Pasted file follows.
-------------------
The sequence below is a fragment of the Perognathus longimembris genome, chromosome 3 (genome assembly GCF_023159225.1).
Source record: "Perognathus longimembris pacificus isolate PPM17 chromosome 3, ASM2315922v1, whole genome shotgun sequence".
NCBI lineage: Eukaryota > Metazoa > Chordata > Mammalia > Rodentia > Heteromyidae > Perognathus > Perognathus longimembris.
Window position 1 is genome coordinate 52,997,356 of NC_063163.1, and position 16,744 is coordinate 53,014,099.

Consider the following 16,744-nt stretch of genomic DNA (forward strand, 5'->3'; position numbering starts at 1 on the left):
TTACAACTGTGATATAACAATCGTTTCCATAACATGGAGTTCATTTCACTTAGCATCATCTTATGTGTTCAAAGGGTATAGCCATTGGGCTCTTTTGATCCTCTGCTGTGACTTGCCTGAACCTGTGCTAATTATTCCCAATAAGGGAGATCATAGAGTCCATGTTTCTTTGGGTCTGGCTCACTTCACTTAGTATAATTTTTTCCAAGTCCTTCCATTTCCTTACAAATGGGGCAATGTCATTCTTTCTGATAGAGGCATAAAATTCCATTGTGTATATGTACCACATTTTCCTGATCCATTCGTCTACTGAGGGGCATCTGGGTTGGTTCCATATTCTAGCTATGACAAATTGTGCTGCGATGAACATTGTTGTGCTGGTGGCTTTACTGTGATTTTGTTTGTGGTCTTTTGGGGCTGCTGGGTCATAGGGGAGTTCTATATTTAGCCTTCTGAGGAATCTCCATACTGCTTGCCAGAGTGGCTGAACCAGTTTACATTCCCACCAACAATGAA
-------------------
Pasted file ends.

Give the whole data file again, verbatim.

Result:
The sequence below is a fragment of the Perognathus longimembris genome, chromosome 3 (genome assembly GCF_023159225.1).
Source record: "Perognathus longimembris pacificus isolate PPM17 chromosome 3, ASM2315922v1, whole genome shotgun sequence".
NCBI lineage: Eukaryota > Metazoa > Chordata > Mammalia > Rodentia > Heteromyidae > Perognathus > Perognathus longimembris.
Window position 1 is genome coordinate 52,997,356 of NC_063163.1, and position 16,744 is coordinate 53,014,099.

Consider the following 16,744-nt stretch of genomic DNA (forward strand, 5'->3'; position numbering starts at 1 on the left):
TTACAACTGTGATATAACAATCGTTTCCATAACATGGAGTTCATTTCACTTAGCATCATCTTATGTGTTCAAAGGGTATAGCCATTGGGCTCTTTTGATCCTCTGCTGTGACTTGCCTGAACCTGTGCTAATTATTCCCAATAAGGGAGATCATAGAGTCCATGTTTCTTTGGGTCTGGCTCACTTCACTTAGTATAATTTTTTCCAAGTCCTTCCATTTCCTTACAAATGGGGCAATGTCATTCTTTCTGATAGAGGCATAAAATTCCATTGTGTATATGTACCACATTTTCCTGATCCATTCGTCTACTGAGGGGCATCTGGGTTGGTTCCATATTCTAGCTATGACAAATTGTGCTGCGATGAACATTGTTGTGCTGGTGGCTTTACTGTGATTTTGTTTGTGGTCTTTTGGGGCTGCTGGGTCATAGGGGAGTTCTATATTTAGCCTTCTGAGGAATCTCCATACTGCTTGCCAGAGTGGCTGAACCAGTTTACATTCCCACCAACAATGAA